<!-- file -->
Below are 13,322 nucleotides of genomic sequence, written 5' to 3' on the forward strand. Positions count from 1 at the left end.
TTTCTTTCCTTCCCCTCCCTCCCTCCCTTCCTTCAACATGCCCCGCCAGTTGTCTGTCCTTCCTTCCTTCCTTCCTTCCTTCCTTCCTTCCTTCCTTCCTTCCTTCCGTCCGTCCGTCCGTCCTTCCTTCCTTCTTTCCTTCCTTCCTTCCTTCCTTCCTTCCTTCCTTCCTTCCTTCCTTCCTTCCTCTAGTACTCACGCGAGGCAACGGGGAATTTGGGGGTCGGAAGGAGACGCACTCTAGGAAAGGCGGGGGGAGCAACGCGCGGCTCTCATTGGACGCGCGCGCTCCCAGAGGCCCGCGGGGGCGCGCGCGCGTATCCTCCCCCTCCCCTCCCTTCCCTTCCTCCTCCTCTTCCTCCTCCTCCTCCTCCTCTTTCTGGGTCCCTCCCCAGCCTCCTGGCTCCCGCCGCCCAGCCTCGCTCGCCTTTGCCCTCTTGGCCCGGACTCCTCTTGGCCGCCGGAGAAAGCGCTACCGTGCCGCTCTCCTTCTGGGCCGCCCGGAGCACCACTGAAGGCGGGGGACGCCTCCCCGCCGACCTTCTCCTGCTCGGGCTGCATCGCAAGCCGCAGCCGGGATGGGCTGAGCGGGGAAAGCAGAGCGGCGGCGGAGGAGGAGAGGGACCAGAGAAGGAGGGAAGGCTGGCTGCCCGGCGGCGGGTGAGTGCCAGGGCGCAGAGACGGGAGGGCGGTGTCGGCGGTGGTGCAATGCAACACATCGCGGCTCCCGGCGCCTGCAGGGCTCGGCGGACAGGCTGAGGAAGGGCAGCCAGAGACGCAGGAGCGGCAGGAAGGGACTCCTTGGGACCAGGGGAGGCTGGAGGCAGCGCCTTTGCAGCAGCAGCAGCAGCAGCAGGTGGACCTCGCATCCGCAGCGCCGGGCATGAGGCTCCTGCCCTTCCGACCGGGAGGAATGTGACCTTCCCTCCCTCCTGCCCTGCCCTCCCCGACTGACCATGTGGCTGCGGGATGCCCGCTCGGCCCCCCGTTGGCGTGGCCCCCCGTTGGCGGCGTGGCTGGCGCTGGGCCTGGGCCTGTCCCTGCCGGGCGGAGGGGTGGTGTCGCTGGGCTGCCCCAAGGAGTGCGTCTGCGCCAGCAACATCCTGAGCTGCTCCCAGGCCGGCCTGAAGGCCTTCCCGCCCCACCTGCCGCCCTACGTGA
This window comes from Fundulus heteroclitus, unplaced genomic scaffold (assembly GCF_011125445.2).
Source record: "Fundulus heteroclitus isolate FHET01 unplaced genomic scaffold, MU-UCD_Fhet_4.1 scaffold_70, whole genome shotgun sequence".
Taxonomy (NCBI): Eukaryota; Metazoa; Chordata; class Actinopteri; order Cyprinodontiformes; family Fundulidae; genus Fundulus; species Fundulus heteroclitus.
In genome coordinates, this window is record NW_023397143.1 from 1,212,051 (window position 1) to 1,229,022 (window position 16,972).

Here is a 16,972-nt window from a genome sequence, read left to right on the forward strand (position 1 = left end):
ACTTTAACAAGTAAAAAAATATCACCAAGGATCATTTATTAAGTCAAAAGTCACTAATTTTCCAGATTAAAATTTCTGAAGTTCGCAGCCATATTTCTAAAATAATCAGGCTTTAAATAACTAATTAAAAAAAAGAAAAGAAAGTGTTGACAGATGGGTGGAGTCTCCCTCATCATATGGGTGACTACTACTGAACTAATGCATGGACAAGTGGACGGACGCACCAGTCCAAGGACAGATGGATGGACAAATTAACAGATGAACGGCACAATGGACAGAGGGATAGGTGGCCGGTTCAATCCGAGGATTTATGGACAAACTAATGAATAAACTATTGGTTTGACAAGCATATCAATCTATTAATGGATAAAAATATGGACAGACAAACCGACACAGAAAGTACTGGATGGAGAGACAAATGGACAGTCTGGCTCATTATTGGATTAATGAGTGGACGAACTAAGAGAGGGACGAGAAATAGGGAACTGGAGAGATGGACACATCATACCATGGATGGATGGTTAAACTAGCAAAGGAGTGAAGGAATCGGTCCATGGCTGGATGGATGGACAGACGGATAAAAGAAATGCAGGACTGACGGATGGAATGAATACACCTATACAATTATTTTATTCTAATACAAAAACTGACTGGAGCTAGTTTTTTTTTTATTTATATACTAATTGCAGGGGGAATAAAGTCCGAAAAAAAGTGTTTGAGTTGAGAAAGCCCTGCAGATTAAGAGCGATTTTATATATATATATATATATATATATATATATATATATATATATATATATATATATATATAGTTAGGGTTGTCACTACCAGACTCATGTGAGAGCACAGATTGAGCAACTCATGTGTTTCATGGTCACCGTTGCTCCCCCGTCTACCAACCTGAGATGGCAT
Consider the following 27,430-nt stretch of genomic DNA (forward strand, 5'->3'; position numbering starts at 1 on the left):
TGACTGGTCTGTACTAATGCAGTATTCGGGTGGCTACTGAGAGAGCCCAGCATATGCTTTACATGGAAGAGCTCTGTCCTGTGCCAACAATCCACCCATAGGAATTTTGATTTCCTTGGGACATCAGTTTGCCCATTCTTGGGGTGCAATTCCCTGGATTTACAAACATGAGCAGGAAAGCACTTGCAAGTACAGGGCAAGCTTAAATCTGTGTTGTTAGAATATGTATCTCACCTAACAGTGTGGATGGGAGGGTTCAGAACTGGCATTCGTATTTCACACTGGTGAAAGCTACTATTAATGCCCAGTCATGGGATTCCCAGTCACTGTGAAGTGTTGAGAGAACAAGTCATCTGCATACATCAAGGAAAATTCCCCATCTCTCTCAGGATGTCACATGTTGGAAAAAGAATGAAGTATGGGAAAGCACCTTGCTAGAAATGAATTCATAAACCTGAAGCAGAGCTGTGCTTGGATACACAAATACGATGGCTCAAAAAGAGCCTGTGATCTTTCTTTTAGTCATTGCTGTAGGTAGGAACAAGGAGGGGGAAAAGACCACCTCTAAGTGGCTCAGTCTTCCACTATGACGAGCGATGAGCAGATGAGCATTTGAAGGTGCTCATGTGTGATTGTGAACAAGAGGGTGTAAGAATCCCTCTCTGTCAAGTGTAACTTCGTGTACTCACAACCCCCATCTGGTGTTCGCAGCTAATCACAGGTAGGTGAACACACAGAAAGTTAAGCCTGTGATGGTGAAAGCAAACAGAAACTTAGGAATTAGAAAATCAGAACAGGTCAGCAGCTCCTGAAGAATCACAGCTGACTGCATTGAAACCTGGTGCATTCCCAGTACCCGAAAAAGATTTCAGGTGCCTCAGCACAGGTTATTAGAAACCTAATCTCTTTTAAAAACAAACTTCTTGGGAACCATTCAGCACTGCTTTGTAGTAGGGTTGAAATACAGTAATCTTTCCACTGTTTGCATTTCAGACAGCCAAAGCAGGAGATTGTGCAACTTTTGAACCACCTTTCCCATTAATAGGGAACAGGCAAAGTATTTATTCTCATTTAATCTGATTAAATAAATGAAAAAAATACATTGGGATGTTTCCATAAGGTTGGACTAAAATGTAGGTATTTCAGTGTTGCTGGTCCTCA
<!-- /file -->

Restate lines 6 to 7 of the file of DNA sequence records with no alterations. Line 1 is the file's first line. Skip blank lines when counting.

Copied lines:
In genome coordinates, this window is record NW_023397143.1 from 1,212,051 (window position 1) to 1,229,022 (window position 16,972).

Here is a 16,972-nt window from a genome sequence, read left to right on the forward strand (position 1 = left end):